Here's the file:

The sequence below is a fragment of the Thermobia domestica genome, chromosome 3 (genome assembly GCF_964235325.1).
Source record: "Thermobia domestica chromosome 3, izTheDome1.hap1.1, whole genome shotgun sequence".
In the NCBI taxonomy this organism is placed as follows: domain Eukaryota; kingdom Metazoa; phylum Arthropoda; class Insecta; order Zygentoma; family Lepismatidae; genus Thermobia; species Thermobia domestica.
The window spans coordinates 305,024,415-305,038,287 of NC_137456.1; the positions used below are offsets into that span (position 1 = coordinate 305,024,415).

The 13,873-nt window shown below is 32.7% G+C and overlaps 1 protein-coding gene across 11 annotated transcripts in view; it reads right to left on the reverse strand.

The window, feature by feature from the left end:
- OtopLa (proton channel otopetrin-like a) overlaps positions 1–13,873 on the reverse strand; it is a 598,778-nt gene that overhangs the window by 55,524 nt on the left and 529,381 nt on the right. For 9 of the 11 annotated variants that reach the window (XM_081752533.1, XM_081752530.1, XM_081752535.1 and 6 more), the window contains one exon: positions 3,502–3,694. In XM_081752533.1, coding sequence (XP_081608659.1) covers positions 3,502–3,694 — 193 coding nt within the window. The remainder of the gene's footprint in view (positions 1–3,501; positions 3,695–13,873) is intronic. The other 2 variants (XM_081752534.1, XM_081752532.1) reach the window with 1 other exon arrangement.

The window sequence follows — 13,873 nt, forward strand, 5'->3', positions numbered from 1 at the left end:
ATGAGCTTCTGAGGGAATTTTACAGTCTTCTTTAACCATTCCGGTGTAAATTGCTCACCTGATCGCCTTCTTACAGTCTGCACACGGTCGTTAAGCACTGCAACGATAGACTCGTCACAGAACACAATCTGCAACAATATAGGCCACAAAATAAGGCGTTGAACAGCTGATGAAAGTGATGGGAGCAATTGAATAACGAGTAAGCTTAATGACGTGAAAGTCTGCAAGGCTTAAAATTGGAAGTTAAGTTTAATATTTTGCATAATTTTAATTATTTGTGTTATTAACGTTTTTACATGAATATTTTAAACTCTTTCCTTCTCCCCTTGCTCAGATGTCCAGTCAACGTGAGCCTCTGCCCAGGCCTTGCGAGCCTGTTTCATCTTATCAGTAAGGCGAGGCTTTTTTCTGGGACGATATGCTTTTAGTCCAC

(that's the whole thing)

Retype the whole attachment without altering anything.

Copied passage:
The sequence below is a fragment of the Thermobia domestica genome, chromosome 3 (genome assembly GCF_964235325.1).
Source record: "Thermobia domestica chromosome 3, izTheDome1.hap1.1, whole genome shotgun sequence".
In the NCBI taxonomy this organism is placed as follows: domain Eukaryota; kingdom Metazoa; phylum Arthropoda; class Insecta; order Zygentoma; family Lepismatidae; genus Thermobia; species Thermobia domestica.
The window spans coordinates 305,024,415-305,038,287 of NC_137456.1; the positions used below are offsets into that span (position 1 = coordinate 305,024,415).

The 13,873-nt window shown below is 32.7% G+C and overlaps 1 protein-coding gene across 11 annotated transcripts in view; it reads right to left on the reverse strand.

The window, feature by feature from the left end:
- OtopLa (proton channel otopetrin-like a) overlaps positions 1–13,873 on the reverse strand; it is a 598,778-nt gene that overhangs the window by 55,524 nt on the left and 529,381 nt on the right. For 9 of the 11 annotated variants that reach the window (XM_081752533.1, XM_081752530.1, XM_081752535.1 and 6 more), the window contains one exon: positions 3,502–3,694. In XM_081752533.1, coding sequence (XP_081608659.1) covers positions 3,502–3,694 — 193 coding nt within the window. The remainder of the gene's footprint in view (positions 1–3,501; positions 3,695–13,873) is intronic. The other 2 variants (XM_081752534.1, XM_081752532.1) reach the window with 1 other exon arrangement.

The window sequence follows — 13,873 nt, forward strand, 5'->3', positions numbered from 1 at the left end:
ATGAGCTTCTGAGGGAATTTTACAGTCTTCTTTAACCATTCCGGTGTAAATTGCTCACCTGATCGCCTTCTTACAGTCTGCACACGGTCGTTAAGCACTGCAACGATAGACTCGTCACAGAACACAATCTGCAACAATATAGGCCACAAAATAAGGCGTTGAACAGCTGATGAAAGTGATGGGAGCAATTGAATAACGAGTAAGCTTAATGACGTGAAAGTCTGCAAGGCTTAAAATTGGAAGTTAAGTTTAATATTTTGCATAATTTTAATTATTTGTGTTATTAACGTTTTTACATGAATATTTTAAACTCTTTCCTTCTCCCCTTGCTCAGATGTCCAGTCAACGTGAGCCTCTGCCCAGGCCTTGCGAGCCTGTTTCATCTTATCAGTAAGGCGAGGCTTTTTTCTGGGACGATATGCTTTTAGTCCAC